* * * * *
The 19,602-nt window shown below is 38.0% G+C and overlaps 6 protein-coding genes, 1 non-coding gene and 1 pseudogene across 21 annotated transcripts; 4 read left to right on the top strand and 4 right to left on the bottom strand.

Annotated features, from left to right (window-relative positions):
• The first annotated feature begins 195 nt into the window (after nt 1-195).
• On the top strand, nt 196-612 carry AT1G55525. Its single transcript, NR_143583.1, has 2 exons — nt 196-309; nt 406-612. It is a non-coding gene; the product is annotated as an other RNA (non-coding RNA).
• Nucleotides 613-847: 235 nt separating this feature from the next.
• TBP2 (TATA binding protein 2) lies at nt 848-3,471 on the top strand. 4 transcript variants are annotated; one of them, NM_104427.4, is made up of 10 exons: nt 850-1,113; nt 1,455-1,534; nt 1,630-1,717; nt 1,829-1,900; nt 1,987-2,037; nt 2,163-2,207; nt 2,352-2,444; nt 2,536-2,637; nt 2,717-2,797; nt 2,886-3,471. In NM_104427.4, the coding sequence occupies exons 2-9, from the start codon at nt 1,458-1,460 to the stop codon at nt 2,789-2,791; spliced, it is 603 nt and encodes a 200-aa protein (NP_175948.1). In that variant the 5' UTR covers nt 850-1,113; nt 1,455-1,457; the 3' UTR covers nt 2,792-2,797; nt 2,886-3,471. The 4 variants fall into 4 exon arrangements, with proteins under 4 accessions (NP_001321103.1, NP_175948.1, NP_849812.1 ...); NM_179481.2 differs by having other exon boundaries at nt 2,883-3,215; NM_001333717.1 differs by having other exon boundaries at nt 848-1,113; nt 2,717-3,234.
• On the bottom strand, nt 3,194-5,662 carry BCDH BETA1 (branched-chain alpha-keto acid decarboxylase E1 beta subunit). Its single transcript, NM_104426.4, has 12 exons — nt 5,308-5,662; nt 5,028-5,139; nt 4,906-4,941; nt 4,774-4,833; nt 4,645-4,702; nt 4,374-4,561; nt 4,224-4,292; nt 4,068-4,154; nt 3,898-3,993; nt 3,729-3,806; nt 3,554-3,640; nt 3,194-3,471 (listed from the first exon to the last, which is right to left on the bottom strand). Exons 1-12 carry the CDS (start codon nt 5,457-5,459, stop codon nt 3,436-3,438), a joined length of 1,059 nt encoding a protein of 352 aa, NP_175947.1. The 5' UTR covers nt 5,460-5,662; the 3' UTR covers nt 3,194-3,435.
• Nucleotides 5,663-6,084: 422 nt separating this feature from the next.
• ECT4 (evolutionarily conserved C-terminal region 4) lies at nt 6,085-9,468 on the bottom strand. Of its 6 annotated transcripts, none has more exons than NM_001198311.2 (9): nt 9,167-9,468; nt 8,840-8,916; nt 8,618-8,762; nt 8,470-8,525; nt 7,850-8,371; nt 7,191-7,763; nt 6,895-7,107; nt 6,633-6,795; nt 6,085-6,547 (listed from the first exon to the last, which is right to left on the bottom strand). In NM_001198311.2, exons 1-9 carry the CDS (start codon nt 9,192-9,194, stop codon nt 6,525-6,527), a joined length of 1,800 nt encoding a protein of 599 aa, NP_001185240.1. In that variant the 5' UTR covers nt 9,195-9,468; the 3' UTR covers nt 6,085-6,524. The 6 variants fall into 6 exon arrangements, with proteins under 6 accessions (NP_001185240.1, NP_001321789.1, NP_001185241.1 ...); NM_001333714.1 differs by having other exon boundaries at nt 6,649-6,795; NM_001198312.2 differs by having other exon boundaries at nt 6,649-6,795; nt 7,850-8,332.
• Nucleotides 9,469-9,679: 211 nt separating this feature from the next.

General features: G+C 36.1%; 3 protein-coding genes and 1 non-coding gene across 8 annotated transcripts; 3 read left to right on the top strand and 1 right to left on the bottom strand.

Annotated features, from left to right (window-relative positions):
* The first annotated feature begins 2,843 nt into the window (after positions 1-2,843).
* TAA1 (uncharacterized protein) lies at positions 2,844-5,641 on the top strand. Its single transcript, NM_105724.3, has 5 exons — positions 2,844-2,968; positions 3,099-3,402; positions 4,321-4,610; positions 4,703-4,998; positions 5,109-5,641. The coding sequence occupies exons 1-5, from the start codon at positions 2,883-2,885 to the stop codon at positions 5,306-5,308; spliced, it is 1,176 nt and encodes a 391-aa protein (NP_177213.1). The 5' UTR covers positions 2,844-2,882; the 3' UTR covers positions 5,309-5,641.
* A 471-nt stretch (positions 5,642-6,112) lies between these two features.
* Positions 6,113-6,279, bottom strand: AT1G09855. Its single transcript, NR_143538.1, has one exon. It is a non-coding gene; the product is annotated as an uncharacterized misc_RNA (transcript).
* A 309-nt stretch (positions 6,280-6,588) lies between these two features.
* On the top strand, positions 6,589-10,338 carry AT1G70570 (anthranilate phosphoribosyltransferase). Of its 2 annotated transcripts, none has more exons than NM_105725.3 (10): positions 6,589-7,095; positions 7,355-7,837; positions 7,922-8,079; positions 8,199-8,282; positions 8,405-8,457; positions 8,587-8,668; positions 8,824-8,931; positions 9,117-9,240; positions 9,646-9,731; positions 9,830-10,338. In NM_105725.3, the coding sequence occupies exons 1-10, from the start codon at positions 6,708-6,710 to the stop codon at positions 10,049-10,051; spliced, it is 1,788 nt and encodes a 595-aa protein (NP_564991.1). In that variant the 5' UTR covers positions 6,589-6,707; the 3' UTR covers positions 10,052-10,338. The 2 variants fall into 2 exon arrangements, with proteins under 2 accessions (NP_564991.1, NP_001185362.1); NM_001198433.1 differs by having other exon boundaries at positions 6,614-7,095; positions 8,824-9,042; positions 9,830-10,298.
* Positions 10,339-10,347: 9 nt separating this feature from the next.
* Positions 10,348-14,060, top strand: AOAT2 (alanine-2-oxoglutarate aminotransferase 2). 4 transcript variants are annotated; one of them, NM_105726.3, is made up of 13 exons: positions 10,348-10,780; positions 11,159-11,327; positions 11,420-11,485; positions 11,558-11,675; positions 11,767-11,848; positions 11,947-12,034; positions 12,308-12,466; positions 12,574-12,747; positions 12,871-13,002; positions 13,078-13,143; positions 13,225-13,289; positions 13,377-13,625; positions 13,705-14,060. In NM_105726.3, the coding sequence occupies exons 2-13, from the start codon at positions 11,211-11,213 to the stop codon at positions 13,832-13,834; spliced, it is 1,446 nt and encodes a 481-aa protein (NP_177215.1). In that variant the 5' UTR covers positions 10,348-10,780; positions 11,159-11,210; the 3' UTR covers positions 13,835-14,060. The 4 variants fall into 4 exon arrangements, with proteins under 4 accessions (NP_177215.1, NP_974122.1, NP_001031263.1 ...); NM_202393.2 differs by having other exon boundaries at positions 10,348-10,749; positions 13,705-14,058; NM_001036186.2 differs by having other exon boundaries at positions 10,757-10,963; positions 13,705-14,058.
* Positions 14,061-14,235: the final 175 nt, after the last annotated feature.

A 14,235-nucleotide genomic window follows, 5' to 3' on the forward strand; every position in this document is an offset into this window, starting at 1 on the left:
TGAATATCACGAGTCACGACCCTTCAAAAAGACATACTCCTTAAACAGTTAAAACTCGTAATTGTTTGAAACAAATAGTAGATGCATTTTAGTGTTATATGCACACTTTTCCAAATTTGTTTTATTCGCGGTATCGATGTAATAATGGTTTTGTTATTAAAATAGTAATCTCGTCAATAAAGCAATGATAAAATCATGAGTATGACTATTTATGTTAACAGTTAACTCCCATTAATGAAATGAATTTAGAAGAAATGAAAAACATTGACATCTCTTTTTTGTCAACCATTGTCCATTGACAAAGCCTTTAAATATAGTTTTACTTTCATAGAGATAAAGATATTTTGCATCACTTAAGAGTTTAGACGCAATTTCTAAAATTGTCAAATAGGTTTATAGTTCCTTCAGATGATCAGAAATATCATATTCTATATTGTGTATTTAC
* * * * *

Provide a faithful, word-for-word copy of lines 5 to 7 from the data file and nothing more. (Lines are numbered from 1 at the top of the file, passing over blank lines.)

• Nucleotides 613-847: 235 nt separating this feature from the next.
• TBP2 (TATA binding protein 2) lies at nt 848-3,471 on the top strand. 4 transcript variants are annotated; one of them, NM_104427.4, is made up of 10 exons: nt 850-1,113; nt 1,455-1,534; nt 1,630-1,717; nt 1,829-1,900; nt 1,987-2,037; nt 2,163-2,207; nt 2,352-2,444; nt 2,536-2,637; nt 2,717-2,797; nt 2,886-3,471. In NM_104427.4, the coding sequence occupies exons 2-9, from the start codon at nt 1,458-1,460 to the stop codon at nt 2,789-2,791; spliced, it is 603 nt and encodes a 200-aa protein (NP_175948.1). In that variant the 5' UTR covers nt 850-1,113; nt 1,455-1,457; the 3' UTR covers nt 2,792-2,797; nt 2,886-3,471. The 4 variants fall into 4 exon arrangements, with proteins under 4 accessions (NP_001321103.1, NP_175948.1, NP_849812.1 ...); NM_179481.2 differs by having other exon boundaries at nt 2,883-3,215; NM_001333717.1 differs by having other exon boundaries at nt 848-1,113; nt 2,717-3,234.
• On the bottom strand, nt 3,194-5,662 carry BCDH BETA1 (branched-chain alpha-keto acid decarboxylase E1 beta subunit). Its single transcript, NM_104426.4, has 12 exons — nt 5,308-5,662; nt 5,028-5,139; nt 4,906-4,941; nt 4,774-4,833; nt 4,645-4,702; nt 4,374-4,561; nt 4,224-4,292; nt 4,068-4,154; nt 3,898-3,993; nt 3,729-3,806; nt 3,554-3,640; nt 3,194-3,471 (listed from the first exon to the last, which is right to left on the bottom strand). Exons 1-12 carry the CDS (start codon nt 5,457-5,459, stop codon nt 3,436-3,438), a joined length of 1,059 nt encoding a protein of 352 aa, NP_175947.1. The 5' UTR covers nt 5,460-5,662; the 3' UTR covers nt 3,194-3,435.